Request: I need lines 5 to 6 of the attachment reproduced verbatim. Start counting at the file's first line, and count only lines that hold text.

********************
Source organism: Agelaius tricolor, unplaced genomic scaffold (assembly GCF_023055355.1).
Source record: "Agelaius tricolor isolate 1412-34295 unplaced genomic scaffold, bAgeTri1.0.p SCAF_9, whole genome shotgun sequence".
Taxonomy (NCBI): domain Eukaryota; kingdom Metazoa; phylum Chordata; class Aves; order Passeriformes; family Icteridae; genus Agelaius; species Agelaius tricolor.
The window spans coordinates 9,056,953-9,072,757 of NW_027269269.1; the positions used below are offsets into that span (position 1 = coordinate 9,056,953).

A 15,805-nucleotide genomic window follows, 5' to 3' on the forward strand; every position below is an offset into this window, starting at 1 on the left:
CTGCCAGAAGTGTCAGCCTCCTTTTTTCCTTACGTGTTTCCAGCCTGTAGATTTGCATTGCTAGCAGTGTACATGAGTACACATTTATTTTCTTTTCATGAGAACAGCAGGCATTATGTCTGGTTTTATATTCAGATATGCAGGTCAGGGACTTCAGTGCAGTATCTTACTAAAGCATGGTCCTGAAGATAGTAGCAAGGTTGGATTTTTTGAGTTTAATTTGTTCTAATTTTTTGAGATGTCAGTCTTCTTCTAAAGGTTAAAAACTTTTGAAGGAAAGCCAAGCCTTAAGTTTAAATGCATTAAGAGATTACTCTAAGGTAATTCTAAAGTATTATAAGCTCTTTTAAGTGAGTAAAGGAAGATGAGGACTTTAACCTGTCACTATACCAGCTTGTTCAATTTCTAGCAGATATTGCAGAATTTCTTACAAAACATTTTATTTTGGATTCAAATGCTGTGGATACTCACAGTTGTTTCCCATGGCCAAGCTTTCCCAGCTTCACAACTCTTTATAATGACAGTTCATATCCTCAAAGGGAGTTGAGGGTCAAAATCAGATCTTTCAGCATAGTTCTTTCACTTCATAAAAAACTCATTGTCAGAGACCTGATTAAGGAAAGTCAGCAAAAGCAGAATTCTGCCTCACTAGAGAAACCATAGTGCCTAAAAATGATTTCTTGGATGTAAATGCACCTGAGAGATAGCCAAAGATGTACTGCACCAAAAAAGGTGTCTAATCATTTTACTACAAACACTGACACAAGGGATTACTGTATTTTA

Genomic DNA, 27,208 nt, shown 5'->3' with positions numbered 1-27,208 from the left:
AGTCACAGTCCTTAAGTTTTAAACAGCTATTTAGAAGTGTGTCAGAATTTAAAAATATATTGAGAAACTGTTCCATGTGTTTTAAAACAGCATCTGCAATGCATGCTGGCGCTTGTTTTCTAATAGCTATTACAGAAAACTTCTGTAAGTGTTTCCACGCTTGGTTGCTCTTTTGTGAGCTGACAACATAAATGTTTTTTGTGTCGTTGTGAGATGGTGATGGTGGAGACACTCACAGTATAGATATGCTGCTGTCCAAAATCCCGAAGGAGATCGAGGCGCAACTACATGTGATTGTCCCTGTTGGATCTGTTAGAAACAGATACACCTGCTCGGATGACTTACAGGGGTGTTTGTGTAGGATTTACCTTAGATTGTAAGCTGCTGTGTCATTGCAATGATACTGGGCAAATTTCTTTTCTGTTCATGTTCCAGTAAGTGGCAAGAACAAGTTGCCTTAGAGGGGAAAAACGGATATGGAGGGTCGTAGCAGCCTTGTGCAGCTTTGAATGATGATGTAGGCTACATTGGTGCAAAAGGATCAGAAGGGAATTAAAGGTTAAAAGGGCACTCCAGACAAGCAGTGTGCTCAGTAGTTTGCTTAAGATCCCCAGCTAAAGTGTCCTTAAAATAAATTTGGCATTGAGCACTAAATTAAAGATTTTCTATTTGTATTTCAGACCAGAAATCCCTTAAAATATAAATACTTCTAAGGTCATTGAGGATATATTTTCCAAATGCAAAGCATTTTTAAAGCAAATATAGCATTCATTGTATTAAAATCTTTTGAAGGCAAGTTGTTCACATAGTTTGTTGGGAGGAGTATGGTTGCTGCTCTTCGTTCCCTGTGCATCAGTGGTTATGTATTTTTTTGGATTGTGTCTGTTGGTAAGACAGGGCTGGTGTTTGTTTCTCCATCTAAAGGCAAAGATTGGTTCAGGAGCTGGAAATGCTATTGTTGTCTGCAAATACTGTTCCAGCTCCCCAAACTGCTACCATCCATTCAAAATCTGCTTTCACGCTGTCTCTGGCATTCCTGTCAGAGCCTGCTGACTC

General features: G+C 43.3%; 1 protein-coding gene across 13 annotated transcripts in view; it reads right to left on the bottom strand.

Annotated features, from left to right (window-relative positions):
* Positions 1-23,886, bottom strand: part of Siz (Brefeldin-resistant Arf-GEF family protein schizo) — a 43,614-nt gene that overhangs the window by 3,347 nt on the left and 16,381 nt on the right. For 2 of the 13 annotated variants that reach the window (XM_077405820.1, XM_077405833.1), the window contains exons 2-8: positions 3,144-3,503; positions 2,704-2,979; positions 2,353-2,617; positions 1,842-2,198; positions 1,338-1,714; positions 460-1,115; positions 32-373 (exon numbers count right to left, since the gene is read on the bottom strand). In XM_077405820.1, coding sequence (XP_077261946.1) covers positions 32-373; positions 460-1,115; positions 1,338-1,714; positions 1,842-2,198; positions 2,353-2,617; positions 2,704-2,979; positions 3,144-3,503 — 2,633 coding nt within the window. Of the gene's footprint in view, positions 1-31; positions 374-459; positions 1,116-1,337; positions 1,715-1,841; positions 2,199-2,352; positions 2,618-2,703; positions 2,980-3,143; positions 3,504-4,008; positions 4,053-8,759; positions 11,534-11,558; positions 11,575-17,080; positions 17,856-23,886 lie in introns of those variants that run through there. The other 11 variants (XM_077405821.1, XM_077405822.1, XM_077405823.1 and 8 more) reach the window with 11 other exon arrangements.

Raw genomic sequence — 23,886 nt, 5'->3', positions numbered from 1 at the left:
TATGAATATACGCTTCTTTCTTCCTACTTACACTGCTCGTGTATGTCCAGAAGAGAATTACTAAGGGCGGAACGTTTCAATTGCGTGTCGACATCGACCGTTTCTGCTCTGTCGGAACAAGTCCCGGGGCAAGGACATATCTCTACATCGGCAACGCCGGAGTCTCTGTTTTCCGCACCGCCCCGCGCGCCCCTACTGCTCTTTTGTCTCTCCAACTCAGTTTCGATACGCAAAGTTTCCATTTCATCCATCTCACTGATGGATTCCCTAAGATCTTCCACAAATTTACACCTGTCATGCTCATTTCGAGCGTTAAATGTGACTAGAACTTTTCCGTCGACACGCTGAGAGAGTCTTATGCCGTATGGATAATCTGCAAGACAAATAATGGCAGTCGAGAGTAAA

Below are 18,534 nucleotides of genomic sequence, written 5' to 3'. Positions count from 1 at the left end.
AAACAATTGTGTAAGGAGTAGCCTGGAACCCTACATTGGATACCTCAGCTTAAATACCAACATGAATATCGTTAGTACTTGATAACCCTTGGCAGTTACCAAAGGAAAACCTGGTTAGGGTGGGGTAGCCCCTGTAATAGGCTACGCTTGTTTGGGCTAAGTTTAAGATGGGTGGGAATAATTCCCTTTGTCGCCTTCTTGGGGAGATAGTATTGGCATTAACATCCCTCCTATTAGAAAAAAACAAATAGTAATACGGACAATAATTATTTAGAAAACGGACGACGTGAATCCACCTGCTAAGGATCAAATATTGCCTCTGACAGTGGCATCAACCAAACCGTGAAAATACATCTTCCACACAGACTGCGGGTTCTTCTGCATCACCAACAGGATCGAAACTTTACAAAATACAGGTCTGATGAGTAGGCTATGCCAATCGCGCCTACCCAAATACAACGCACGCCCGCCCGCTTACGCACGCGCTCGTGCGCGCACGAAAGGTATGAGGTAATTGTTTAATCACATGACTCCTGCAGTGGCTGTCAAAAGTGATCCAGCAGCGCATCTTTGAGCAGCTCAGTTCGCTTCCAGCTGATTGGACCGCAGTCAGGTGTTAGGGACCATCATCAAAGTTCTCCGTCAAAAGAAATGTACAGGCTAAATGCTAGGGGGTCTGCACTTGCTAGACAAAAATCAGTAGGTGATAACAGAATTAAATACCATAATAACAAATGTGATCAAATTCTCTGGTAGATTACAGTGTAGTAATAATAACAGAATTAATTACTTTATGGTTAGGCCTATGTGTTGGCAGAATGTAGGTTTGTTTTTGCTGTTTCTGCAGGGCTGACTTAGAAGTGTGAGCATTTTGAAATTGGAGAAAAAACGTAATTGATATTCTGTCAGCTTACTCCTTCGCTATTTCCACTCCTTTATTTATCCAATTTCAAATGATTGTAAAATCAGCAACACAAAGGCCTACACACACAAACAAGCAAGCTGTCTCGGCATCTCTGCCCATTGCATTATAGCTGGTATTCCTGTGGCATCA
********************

A 15,805-nucleotide genomic window follows, 5' to 3' on the forward strand; every position below is an offset into this window, starting at 1 on the left:
CTGCCAGAAGTGTCAGCCTCCTTTTTTCCTTACGTGTTTCCAGCCTGTAGATTTGCATTGCTAGCAGTGTACATGAGTACACATTTATTTTCTTTTCATGAGAACAGCAGGCATTATGTCTGGTTTTATATTCAGATATGCAGGTCAGGGACTTCAGTGCAGTATCTTACTAAAGCATGGTCCTGAAGATAGTAGCAAGGTTGGATTTTTTGAGTTTAATTTGTTCTAATTTTTTGAGATGTCAGTCTTCTTCTAAAGGTTAAAAACTTTTGAAGGAAAGCCAAGCCTTAAGTTTAAATGCATTAAGAGATTACTCTAAGGTAATTCTAAAGTATTATAAGCTCTTTTAAGTGAGTAAAGGAAGATGAGGACTTTAACCTGTCACTATACCAGCTTGTTCAATTTCTAGCAGATATTGCAGAATTTCTTACAAAACATTTTATTTTGGATTCAAATGCTGTGGATACTCACAGTTGTTTCCCATGGCCAAGCTTTCCCAGCTTCACAACTCTTTATAATGACAGTTCATATCCTCAAAGGGAGTTGAGGGTCAAAATCAGATCTTTCAGCATAGTTCTTTCACTTCATAAAAAACTCATTGTCAGAGACCTGATTAAGGAAAGTCAGCAAAAGCAGAATTCTGCCTCACTAGAGAAACCATAGTGCCTAAAAATGATTTCTTGGATGTAAATGCACCTGAGAGATAGCCAAAGATGTACTGCACCAAAAAAGGTGTCTAATCATTTTACTACAAACACTGACACAAGGGATTACTGTATTTTA